- In Hawala operations, money enters the system in local currency and leaves as foreign currency
- Hawala traders are willing to trade Indian currency for British pounds, UAE dirhams, US dollars and more at a premium
The note ban in India has caused serious damage to many illegal activities within the country and those that originate outside and end here. We are talking about hawala routes , hundis and other channels through which people are trying to convert black money into white.
Us Indians are famous for our jugaadu attitude. When something does not go our way we create our own way or find a loophole. Apparently, Hawala traders have found a loophole to make money over demonetisation. The scam is being hatched abroad. In hawala transactions, money enters the system in local currency and leaves as foreign currency. So now, people with unaccounted money are converting their wealth into either dollars or pounds or making agreements to collect new notes after three months. According to the Economist, this parallel system is the favourite mode of money transfer from the Middle East to India for a large number of NRIs even now.
A lot of NRIs and Indians are stuck with the demonetised cash and they are looking for ways to dispose of it. So enter ‘the black money saviours’ who are promising a change. They are willing to trade Indian currency for British pounds, UAE dirhams, US dollars, and more at a premium of as high as 30 to 40 per cent reports Khaleej Times.
How it is carried out: It is a very hush-hush operation. An NRI approaches a Hawala agent, pays him in dirhams and secures currency in Indian rupees despite it being in the demonetised notes. The money is hand-delivered at an offshore location within 48 hours. Going by the rate of exchange, of dirhams and Indian Rupees, the person stands to gain a profit and depositing the money, any amount below ₹2.5 lakh in India will not lead to much suspicion. The agents are expecting a rise in Hawala requests at the end of the year also when all other options are exhausted.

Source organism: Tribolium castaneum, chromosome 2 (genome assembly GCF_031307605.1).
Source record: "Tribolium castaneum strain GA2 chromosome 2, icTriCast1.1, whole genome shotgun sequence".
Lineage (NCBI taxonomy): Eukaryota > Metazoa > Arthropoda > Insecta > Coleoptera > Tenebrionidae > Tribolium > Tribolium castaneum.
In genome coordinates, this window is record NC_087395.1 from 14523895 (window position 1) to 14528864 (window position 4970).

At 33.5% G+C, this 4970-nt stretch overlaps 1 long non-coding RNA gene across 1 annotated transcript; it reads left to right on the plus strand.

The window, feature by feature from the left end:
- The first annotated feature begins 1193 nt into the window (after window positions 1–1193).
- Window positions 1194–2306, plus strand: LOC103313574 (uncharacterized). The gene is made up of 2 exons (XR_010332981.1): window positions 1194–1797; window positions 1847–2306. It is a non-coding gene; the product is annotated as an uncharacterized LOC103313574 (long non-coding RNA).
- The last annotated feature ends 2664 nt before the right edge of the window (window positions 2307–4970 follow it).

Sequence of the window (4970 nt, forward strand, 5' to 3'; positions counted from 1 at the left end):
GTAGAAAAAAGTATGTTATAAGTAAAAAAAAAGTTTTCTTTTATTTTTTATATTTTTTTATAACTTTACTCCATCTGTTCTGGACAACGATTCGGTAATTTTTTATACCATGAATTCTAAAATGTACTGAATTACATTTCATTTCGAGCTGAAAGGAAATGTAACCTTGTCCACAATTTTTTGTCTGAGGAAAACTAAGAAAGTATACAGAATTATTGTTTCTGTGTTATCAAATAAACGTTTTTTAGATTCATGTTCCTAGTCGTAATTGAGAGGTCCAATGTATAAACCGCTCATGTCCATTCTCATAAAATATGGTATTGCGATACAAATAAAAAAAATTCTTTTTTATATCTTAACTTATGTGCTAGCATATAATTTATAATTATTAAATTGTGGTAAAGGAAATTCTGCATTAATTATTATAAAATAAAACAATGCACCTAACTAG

In the initial days of announcement, a hawala trader in Mumbai helped hoarders siphon off about ₹1,000-₹1,200 crore ($145 million to $175 million) to destinations like the UAE, and London reports the Khaleej Times.
Besides those living in the Gulf Countries those residing other countries abroad also send money to their family members through unlicensed systems such as hawala and Hundi.
Prime Minister Narendra Modi was trying to stem the growth of black money in the country. The demonetisation of ₹500 and ₹1000 notes put the brakes on a lot of illegal businesses and people who had black money were scurrying around looking for ways to dispose off their ill-gotten wealth without much damage being caused.
Last Updated 31, Mar 2018, 6:52 PM